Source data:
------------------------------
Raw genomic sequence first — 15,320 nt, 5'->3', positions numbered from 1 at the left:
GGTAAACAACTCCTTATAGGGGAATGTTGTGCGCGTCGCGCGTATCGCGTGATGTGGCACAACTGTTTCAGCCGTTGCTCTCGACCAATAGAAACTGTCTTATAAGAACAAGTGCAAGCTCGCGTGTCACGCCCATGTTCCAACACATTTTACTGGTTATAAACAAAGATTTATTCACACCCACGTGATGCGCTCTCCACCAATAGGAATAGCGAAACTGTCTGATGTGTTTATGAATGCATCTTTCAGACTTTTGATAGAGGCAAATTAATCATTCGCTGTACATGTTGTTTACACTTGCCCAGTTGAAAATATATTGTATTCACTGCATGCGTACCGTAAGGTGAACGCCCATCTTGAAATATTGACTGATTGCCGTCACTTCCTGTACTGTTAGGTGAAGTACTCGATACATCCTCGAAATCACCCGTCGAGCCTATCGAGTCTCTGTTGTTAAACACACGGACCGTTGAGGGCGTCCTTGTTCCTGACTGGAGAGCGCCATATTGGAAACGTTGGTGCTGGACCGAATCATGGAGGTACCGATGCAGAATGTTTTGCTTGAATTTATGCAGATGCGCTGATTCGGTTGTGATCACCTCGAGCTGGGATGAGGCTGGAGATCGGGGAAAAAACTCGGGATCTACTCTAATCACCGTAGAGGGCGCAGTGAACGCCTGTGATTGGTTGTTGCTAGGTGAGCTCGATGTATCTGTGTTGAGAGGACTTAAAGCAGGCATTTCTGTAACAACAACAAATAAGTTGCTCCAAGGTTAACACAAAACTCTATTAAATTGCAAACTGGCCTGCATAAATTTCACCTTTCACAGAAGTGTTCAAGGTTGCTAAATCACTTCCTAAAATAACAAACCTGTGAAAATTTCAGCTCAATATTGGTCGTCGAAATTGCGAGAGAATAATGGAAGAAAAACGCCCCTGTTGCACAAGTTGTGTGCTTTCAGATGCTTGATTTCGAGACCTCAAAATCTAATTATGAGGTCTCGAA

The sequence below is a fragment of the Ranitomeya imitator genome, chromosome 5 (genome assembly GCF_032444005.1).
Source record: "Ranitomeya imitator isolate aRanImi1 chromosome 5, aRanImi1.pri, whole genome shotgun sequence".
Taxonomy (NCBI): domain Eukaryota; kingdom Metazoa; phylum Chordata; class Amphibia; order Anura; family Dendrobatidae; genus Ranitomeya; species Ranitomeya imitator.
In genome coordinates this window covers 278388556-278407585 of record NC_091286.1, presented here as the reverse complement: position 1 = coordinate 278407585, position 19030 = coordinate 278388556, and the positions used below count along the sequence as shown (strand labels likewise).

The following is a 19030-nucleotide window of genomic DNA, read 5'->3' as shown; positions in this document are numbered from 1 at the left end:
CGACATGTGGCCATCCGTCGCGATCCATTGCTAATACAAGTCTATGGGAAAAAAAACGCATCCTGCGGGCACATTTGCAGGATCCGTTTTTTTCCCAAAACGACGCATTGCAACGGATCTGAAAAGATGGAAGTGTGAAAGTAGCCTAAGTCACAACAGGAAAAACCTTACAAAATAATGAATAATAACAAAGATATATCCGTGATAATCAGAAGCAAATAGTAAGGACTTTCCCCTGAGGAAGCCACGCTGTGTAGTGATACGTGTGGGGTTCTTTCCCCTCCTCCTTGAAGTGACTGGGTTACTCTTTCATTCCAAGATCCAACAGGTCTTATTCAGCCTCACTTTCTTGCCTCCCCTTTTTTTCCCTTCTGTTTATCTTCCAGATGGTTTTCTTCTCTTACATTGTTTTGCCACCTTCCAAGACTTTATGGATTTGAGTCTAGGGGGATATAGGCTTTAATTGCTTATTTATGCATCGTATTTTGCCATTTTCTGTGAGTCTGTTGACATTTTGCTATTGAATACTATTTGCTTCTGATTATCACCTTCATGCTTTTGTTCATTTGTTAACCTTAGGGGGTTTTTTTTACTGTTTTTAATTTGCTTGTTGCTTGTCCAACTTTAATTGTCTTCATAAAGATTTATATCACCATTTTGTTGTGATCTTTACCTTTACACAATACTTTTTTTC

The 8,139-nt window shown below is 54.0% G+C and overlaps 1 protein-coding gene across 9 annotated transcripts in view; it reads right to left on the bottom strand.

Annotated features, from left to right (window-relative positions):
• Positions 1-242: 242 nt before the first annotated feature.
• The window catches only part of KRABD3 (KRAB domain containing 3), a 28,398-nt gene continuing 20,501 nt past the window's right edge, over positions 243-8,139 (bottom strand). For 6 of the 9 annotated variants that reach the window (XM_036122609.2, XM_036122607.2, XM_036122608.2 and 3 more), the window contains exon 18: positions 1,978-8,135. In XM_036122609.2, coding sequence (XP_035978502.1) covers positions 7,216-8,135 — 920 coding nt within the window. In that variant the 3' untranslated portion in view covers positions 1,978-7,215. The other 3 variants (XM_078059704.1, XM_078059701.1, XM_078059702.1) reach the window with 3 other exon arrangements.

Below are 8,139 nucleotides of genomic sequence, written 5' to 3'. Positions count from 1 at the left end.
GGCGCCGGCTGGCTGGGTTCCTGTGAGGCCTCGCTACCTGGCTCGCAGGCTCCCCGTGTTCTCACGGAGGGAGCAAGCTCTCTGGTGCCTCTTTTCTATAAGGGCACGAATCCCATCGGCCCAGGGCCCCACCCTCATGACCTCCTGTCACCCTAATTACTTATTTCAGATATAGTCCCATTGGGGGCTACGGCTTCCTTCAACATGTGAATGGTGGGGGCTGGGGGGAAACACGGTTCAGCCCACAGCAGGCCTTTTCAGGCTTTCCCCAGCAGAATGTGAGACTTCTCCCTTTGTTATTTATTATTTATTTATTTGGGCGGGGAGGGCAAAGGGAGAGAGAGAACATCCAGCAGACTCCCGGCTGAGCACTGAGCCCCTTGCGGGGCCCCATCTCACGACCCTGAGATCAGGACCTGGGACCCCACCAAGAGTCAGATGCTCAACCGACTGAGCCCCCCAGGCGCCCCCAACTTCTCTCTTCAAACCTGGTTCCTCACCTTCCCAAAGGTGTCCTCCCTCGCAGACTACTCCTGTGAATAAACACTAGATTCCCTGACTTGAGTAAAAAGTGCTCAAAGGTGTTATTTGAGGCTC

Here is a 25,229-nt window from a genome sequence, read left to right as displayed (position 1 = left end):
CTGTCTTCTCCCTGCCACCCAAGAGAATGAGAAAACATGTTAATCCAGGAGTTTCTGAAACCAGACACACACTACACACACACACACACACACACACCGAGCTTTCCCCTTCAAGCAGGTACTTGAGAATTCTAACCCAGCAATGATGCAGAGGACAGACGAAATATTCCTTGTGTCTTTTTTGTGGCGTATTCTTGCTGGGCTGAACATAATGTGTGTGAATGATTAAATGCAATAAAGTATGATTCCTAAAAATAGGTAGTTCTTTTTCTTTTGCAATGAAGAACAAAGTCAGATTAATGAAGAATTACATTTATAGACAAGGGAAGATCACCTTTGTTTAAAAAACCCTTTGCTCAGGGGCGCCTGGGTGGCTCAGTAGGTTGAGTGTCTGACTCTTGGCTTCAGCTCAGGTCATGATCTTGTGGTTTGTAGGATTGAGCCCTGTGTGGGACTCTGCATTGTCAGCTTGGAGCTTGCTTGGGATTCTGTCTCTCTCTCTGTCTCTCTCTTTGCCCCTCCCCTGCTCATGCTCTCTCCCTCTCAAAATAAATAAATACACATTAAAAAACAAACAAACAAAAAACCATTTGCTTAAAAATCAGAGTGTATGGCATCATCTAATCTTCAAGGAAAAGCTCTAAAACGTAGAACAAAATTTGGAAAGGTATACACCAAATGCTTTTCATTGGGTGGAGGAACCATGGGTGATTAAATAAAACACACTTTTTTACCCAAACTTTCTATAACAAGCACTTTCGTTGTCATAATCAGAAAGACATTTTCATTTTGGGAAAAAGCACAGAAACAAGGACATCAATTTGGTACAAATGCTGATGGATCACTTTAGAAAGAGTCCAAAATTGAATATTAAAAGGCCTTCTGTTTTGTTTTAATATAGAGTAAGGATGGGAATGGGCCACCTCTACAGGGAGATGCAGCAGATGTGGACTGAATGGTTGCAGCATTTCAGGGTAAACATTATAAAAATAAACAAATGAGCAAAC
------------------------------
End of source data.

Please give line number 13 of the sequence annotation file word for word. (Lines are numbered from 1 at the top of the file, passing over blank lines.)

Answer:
Below are 8,139 nucleotides of genomic sequence, written 5' to 3'. Positions count from 1 at the left end.